“We’ll See”

Monday Ministerial Musings

By Rev. Mark William Ennis

2022 Blog #31

August 8, 2022

Summer Cinema Scenes in 10 parts

Part 6 “Charlie Wilson’s War”

“We’ll See”

One of my all-time favorite movies is “Charlie Wilson’s War” which stars Tom Hanks and Julie Roberts. This chronicles the true story of Charlie Wilson, a congressional representative from Texas who engineered America’s covert involvement in forcing the Russian army out of Afghanistan in 1989. Charlie, a very little known member of congress, used favors and great political savvy to increase the funding and weapons to arm citizens of Afghanistan to fight a guerrilla war against the Russian invaders.

As the movie continues, I found myself celebrating the political prowess of Charlie Wilson and the victories of the freedom fighters. I felt the same feelings that I had when I would watch cowboy and Indian movies. I could clearly see the difference between the “good guys” and the “bad guys” and in the end the “good guys” win.

There is a growing euphoria as little by little the funding increases and the “good guys” have more victories. One man, a CIA agent with roots in rural Pennsylvania, doesn’t get sucked into the euphoria. He wants to tell Charlie, and anyone who will listen, the story of the Zen master. It is at the end of the movie that we finally here the story and the warning that it contains.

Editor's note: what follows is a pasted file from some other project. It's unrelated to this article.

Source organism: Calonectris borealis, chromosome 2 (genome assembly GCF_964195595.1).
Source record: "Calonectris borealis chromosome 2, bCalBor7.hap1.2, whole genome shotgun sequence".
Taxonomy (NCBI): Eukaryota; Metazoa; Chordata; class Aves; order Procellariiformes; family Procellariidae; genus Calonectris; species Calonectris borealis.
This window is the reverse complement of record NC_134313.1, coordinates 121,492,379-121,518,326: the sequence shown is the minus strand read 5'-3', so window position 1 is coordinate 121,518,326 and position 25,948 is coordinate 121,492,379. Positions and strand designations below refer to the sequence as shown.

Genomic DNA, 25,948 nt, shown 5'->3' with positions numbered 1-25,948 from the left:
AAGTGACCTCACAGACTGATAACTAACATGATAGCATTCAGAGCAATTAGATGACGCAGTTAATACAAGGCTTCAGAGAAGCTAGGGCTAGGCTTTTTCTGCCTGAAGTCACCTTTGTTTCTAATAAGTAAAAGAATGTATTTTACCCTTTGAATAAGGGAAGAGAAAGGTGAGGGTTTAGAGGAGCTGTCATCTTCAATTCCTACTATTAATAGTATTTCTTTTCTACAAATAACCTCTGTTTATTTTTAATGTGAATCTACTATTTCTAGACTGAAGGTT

The story is as follows:

            There is a little boy who gets a horse on his fourteenth birthday. Everyone in the village says, “how wonderful that he got a horse.” The Zen Master says, “we’ll         see.”

            Two years later the little boy falls off his horse and breaks his leg and the whole   village says, “how terrible.” The Zen Master says, “we’ll see.”

            War breaks out and all the other boys go off to war except this boy because of     his leg injury. Because he doesn’t have to go to war the villagers say, “how        wonderful” but the Zen Master says, “we’ll see.”

The CIA agent is trying warning Charlie that with the Russians gone, there is a power vacuum in Afghanistan. We were not prepared to rebuild the infrastructure and become friendly with the population. In the wake of this power vacuum the Taliban come to power and ultimately we fought a futile war against that group. All of this came from our covert war against the Russian army.

The lesson in this is that consequences from our actions are not always what we think they will be. Let us be careful what we wish for and work for. We may just get it and the outcomes may not be what we have envisioned.

Charlie Wilson’s War: https://www.youtube.com/watch?v=B2L1-TgfKb4

Published by pastormarkauthor

I have been a Reformed Church in America pastor and Christian Author since 1984. In addition I am certified Crisis Counselor, certified Disaster Chaplain and have two units of Clinical Pastoral Education.

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